As the source files for STM32F4xx series is already present in WICED Studio, we have enabled the platform_name macro (STM32F469_479xx) in 43xxx_Wi-Fi/WICED/platform/MCU/STM32F4xx/peripherals/libraries/stm32f4xx.h.
TP1: At this point, the compilation with WICED build system should pass for the created platform. The build statement should be snip.<test_basic>-<platform_name>
4. Adding the SDIO interface
If the compilation is successful, you can build and download scan application using snip.scan-CYW94343WWCD3 download run. We did not use download_apps in the build statement because we have placed our resources including WLAN firmware and CLM blob in internal flash memory. If you have used ST-Link, you can refer to the post Adding ST-Link support in WICED to enable ST-Link support in WICED. After the programming is successful, you can check the UART terminal output. If the terminal does not print the WLAN MAC address, WLAN firmware and WLAN CLM details, it means that WLAN interface was not initialised. A typical scenario is as shown in Figure 7.
Figure 7 WLAN interface not working
Check where the execution is getting stuck. You can enable the macro WPRINT_ENABLE_WWD_DEBUG to enable WWD debug prints.If SDIO bus does not initialize (check comment in WWD), make sure WL_REG_ON pin on the Murata module is connected to the pin defined by the index WWD_PIN_POWER in platform.c. Check SDIO clock control register for further debugging. Use SLOW_SDIO_CLK and SDIO_1_BIT in <platform_name>.mk file.
If it is stuck at waiting on HT clock, the LPO has not been configured correctly. The LPO_IN pin needs to be connected to external source defined by the index WWD_PIN_32K_CLK defined in platform.c.
If you are getting stuck in F2, FIFO underflow could be a probable cause. Check the SDIO_STA (interrupt status) register to debug the issue. You can check wwd_sdio.c and wwd_bus_protocol.c. You can consider disabling the interrupt received flag SDIO_MASK_SDIOITIE from the SDIO mask register in STM32F4xx/WWD/wwd_sdio.c. In that case, the function wwd_bus_packet_available_to_read() would have to be commented out because this function would check for interrupt by reading the IntStatus register of the WLAN chip.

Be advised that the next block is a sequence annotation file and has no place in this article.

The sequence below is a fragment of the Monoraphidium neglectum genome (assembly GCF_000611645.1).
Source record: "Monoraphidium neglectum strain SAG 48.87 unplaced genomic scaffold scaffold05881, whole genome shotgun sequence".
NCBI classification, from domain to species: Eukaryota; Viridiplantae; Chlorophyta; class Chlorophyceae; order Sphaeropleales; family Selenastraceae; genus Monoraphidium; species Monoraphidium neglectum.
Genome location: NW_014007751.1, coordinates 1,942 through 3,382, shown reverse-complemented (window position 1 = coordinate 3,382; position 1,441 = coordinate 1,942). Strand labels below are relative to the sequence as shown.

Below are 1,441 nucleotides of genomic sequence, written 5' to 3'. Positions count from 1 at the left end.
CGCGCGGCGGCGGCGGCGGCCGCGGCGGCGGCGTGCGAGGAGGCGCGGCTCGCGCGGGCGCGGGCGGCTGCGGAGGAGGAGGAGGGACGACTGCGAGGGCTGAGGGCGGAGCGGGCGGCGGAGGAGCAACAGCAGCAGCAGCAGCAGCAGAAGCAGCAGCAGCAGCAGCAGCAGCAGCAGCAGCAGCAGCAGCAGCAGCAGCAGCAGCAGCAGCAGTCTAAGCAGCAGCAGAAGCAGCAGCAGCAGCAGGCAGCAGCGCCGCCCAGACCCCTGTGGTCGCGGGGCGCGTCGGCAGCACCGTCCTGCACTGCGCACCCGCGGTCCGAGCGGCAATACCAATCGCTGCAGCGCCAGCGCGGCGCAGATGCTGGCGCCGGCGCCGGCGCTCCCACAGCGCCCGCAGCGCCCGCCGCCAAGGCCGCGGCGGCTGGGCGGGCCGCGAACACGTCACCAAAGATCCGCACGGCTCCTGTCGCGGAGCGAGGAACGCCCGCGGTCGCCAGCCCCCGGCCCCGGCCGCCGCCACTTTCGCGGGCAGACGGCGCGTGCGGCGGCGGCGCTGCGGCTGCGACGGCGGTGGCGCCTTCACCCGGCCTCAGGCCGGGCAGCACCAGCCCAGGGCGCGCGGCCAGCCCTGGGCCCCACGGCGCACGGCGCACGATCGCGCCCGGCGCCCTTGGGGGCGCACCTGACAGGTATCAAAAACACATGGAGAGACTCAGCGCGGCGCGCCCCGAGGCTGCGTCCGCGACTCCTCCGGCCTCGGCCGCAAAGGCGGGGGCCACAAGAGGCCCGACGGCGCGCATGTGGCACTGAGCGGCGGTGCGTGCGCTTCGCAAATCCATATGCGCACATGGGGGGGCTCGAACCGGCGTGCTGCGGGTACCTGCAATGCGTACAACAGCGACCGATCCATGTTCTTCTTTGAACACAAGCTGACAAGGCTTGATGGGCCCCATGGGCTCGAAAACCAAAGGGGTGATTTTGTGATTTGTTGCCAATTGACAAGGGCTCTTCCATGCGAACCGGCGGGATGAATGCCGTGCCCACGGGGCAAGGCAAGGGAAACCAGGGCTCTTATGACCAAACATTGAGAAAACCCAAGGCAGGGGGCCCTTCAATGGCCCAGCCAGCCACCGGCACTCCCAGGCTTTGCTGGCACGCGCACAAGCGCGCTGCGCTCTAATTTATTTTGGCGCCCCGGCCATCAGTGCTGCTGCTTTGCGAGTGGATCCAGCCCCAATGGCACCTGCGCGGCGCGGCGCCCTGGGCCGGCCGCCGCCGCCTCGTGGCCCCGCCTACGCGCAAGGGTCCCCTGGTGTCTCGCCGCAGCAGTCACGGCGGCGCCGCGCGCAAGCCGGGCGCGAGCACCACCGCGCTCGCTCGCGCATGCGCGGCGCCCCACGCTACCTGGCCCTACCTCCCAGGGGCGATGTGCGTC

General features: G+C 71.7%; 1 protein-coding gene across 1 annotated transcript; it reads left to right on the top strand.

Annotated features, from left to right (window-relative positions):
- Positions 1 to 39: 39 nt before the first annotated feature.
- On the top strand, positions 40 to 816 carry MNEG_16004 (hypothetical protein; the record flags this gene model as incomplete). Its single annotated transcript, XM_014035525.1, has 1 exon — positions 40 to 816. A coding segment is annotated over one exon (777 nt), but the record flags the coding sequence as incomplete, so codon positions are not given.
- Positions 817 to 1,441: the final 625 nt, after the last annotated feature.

The patch file “WWD_changes.patch” contains the specific changes made to WWD driver discussed above which can be applied.
Test & Debug
a. Debugging and testing the SDIO interface
The WWD contains debug prints to indicate error or failure in function execution inside WWD. To enable WWD debugging, go to wiced_defaults.h and enable the following macros:
#define WPRINT_ENABLE_WWD_INFO /* Wiced Wi-Fi Driver prints */
Whenever the host processor needs to initialize or access the WLAN interface, it uses the SDIO interface and SDIO packets are transmitted/received across the interface. It is possible to evaluate the WWD and SDIO bus TX/RX statistics at any WWD function call to understand if there were any issues in the WWD and SDIO bus transactions. It basically provides us two types of statistics:
WWD Stats: This is encapsulated in the structure wwd_stats_t and it captures the TX/RX stats at WWD driver.
uint32_t tx_total; /* Total number of TX packets sent from WWD */
uint32_t rx_total; /* Total number of RX packets received at WWD */
uint32_t tx_no_mem; /* Number of times WWD could not send due to no buffer */
uint32_t rx_no_mem; /* Number of times WWD could not receive due to no buffer */
uint32_t tx_fail; /* Number of times TX packet failed */
uint32_t no_credit; /* Number of times WWD could not send due to no credit */
uint32_t flow_control; /* Number of times WWD Flow control is enabled */
Bus stats: This is encapsulated in the structure wwd_bus_stats_t and it contains information on SDIO TX/RX packet stats at the interface.
uint32_t cmd52; /* Number of cmd52 reads/writes issued */
uint32_t cmd53_read; /* Number of cmd53 reads */
uint32_t cmd53_write; /* Number of cmd53 writes */
uint32_t cmd52_fail; /* Number of cmd52 read/write fails */
uint32_t cmd53_read_fail; /* Number of cmd53 read fails */
uint32_t cmd53_write_fail; /* Number of cmd53 write fails */
uint32_t oob_intrs; /* Number of OOB interrupts generated by wlan chip */
uint32_t sdio_intrs; /* Number of SDIO interrupts generated by wlan chip */
uint32_t error_intrs; /* Number of SDIO error interrupts generated by wlan chip */
uint32_t read_aborts; /* Number of times read aborts are called */
The function wwd_print_stats ( wiced_bool_t reset_after_print ) evaluates the WWD packet stats and SDIO bus stats at the interface. To enable this function, enable the macro WWD_ENABLE_STATS in wiced_defaults.h. As an example, the wwd_print_stats(WICED_FALSE) is called inside SDIO/wwd_bus_protocol.c after WLAN firmware download wwd_bus_sdio_download_firmware( ) and before waiting for F2 to be ready.